Shaping Social Movements through the Arts

Throughout our nation’s history, art has played a valuable role in propelling social justice movements forward while inspiring hope and celebrating our shared humanity. From Women’s Suffrage to Civil Rights to the United Farm Workers to Black Lives Matter, artists of all disciplines have amplified causes that give voice to marginalized groups and reveal systems of injustice to inspire positive change. Music, murals, graphic posters, political cartoons, spoken word and other forms of artistic expression have created spaces that bring awareness to social causes and build community. Today we’re sharing some of the inspiring ways art has become a tool for activism and the way it has helped shape social movements in the U.S.

Reshaping perceptions of women’s suffrage through posters and cartoons


“Bugler Girl” by Caroline Watts (1908)

This year marks the 100th anniversary of the passage of the 19th amendment, which secured a woman’s right to vote in the U.S. The campaign for women’s suffrage began in the early 1900s and involved the efforts of countless women, including female artists and cartoonists who advanced the suffrage agenda by conveying a collective narrative through their art. The movement’s bold banners, posters and political cartoons helped challenge the prevailing view of the times that a woman’s place was exclusively in the home. Posters were a relatively new form of mass communication and became an effective tool to deliver the movement’s messages to the masses. The allegorical bugler, calling her “troops” to battle in this 1908 “Women’s Suffrage March and Mass-Meeting” poster by British illustrator Caroline Watts, shows how strong female imagery was used to call together women who were ready to challenge the status quo. Watts first created her iconic “Bugler Girl” poster to promote the National Union of Women’s Suffrage Societies’ June demonstrations in London. This illustration was such a success, it was selected to become the logo of the British newspaper The Suffragette and was later borrowed by the women’s suffrage movement here in the U.S. Used to promote the National American Suffrage Association’s March 3, 1913 parade down Pennsylvania Avenue in Washington D.C., Watts’ memorable poster helped mobilize over 5,000 suffragettes in the nation’s capital.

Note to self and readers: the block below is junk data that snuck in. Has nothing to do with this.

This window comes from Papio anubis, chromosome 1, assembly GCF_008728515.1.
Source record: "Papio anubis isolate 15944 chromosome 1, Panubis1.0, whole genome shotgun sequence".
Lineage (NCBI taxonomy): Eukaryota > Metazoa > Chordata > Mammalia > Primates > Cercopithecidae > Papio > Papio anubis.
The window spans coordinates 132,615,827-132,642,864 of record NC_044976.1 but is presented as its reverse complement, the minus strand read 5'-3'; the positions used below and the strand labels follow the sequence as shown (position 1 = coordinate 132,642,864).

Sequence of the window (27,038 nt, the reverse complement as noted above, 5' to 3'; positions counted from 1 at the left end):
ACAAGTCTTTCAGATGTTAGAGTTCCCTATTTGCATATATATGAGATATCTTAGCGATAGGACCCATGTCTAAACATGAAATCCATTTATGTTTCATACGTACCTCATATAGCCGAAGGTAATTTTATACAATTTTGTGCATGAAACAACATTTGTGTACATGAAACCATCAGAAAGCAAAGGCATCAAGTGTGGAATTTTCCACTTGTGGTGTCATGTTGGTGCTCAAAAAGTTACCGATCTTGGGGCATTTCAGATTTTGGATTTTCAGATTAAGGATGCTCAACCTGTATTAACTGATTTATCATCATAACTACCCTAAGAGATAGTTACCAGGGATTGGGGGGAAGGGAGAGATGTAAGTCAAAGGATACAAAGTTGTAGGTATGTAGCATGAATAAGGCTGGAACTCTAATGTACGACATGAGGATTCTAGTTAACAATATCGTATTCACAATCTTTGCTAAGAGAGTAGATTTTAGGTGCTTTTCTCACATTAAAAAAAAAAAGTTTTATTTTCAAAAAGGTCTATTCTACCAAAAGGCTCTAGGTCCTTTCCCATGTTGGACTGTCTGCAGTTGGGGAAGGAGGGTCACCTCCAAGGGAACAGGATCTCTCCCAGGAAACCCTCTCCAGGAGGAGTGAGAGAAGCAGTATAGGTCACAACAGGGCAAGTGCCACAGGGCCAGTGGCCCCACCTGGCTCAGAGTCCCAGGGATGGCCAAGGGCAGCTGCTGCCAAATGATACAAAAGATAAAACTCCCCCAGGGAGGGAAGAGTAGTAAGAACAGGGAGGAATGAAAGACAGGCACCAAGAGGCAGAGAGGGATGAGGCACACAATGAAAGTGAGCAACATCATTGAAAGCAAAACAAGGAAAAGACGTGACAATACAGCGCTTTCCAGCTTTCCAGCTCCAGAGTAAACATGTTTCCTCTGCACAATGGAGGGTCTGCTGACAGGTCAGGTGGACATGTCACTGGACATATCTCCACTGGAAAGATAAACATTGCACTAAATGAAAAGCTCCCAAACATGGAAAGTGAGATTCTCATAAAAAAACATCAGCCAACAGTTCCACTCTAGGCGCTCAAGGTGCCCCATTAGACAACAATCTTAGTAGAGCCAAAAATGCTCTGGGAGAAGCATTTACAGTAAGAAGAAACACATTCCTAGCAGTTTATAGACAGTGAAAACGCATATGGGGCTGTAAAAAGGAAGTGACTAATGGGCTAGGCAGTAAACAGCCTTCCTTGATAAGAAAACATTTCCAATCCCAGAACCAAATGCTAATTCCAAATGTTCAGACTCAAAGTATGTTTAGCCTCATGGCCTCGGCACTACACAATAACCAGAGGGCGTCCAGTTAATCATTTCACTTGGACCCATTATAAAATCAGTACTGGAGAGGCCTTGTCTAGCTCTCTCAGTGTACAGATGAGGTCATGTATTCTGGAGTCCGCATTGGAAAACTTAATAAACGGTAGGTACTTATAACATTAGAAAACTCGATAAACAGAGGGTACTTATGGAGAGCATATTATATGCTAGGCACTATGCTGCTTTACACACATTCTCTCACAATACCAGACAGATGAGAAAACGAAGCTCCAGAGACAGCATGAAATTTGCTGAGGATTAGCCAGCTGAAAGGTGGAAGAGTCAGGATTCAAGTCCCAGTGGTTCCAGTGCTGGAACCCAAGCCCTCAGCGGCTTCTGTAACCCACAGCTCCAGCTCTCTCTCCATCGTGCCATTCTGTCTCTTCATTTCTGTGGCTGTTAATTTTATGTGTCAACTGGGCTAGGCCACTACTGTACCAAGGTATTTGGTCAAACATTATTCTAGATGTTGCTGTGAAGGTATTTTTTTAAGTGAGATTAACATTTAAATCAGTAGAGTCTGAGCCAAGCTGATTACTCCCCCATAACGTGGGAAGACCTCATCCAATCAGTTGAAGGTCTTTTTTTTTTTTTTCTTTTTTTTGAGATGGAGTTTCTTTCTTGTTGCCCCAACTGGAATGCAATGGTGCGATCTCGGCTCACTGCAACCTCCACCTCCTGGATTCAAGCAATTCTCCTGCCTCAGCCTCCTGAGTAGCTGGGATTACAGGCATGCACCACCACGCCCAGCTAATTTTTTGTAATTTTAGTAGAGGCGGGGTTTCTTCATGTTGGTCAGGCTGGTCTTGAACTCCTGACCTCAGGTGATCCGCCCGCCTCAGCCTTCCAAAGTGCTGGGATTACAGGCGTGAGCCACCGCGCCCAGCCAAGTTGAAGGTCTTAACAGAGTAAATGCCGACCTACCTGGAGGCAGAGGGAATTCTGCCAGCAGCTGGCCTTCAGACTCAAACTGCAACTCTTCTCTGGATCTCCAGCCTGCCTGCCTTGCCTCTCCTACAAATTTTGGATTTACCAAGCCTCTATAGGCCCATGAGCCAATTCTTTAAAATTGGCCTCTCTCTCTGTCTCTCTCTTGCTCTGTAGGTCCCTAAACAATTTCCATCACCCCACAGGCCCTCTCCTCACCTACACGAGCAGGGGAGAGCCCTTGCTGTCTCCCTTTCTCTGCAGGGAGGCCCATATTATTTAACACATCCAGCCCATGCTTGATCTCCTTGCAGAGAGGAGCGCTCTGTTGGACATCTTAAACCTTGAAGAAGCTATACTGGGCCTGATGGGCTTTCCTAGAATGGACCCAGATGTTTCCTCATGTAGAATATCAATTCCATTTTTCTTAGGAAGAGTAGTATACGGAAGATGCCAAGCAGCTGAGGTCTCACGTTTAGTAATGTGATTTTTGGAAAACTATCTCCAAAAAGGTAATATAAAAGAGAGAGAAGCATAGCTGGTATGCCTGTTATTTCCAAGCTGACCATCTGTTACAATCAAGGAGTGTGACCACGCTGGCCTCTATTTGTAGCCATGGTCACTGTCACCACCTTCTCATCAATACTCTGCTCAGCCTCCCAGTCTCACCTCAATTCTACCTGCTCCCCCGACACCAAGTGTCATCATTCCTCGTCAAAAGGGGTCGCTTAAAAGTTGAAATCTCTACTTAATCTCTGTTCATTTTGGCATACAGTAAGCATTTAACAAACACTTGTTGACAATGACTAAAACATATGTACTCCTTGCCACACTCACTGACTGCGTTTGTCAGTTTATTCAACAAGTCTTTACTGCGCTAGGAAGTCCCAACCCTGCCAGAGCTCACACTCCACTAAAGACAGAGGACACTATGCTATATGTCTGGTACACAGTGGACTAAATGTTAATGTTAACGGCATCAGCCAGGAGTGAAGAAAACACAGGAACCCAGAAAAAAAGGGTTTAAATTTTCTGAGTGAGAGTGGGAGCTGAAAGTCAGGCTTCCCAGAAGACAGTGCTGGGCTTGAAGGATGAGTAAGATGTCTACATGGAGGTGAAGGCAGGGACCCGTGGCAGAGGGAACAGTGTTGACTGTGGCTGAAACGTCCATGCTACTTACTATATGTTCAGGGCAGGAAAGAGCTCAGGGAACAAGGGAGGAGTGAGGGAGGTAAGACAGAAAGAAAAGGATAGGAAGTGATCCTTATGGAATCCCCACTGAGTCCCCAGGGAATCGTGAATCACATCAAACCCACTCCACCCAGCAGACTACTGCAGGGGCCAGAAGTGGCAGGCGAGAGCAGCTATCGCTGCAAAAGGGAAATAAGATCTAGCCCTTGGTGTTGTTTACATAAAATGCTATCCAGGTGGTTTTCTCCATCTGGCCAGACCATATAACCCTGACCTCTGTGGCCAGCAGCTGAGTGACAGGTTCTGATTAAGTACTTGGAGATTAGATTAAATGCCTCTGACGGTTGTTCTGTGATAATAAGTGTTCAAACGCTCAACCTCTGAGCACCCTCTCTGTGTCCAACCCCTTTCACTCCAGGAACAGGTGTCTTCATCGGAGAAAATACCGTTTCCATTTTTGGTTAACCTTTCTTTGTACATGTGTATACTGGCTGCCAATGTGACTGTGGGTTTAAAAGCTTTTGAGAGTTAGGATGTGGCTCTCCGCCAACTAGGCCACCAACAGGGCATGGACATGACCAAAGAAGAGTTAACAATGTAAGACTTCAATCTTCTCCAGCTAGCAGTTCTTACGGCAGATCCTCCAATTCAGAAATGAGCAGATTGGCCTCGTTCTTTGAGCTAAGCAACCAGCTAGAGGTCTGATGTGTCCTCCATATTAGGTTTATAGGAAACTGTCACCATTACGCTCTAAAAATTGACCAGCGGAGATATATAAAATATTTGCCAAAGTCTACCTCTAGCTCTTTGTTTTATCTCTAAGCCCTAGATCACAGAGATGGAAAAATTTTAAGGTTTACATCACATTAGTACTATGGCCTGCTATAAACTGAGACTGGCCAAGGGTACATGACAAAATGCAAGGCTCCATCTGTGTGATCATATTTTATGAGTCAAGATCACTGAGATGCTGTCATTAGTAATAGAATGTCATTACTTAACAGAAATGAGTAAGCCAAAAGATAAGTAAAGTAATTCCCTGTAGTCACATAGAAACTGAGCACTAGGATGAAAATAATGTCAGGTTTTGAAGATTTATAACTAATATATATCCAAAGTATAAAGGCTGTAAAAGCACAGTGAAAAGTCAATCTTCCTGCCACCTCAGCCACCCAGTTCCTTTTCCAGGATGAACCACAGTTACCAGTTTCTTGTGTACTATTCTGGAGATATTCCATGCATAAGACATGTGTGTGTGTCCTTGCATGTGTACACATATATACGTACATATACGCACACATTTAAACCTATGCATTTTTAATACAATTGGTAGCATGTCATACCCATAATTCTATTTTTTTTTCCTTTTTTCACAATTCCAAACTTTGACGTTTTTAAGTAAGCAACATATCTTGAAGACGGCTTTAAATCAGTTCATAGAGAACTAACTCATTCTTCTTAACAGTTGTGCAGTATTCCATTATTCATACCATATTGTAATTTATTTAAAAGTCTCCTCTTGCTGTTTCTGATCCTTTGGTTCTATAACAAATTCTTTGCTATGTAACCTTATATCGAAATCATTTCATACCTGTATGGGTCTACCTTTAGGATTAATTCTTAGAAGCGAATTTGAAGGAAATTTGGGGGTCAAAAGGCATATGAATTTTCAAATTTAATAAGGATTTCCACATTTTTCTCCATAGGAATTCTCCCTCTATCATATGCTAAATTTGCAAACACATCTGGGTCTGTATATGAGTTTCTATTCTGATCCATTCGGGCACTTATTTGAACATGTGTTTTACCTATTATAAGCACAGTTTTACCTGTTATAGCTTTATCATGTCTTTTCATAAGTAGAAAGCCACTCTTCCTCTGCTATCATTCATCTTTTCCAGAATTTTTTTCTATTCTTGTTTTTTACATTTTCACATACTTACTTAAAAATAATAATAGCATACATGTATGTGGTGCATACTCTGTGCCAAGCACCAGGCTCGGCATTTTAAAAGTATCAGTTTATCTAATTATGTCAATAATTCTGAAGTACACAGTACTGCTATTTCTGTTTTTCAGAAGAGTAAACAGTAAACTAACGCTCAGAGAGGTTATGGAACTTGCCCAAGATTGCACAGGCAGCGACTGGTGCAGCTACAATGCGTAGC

Allender PC67: September 1920, No Caption. ["Victory."]

“Victory” by Nina Allender (1920)

Political cartoons published in newspapers and magazines were another accessible form of artistic expression that are credited with advancing the goals of suffragists during this era. The Kansas-based artist, cartoonist and women’s rights activist Nina Allender created political cartoons to counter anti-suffrage propaganda that depicted suffragists as unfeminine, undesirable and bitter. Allender instead created drawings with political satire that portrayed suffragists as young, bright and active women who were part of a new, hopeful generation unafraid to challenge authority. From 1914-27, she created nearly 300 political cartoons that helped reshape the view of women and suffragettes among both the public and the media, with perhaps the most famous being “Victory,” the popular 1920 cartoon showing a woman flying a victory banner in celebration of the passage of the 19th amendment. 

Empowering art of freedom during the Civil Rights movement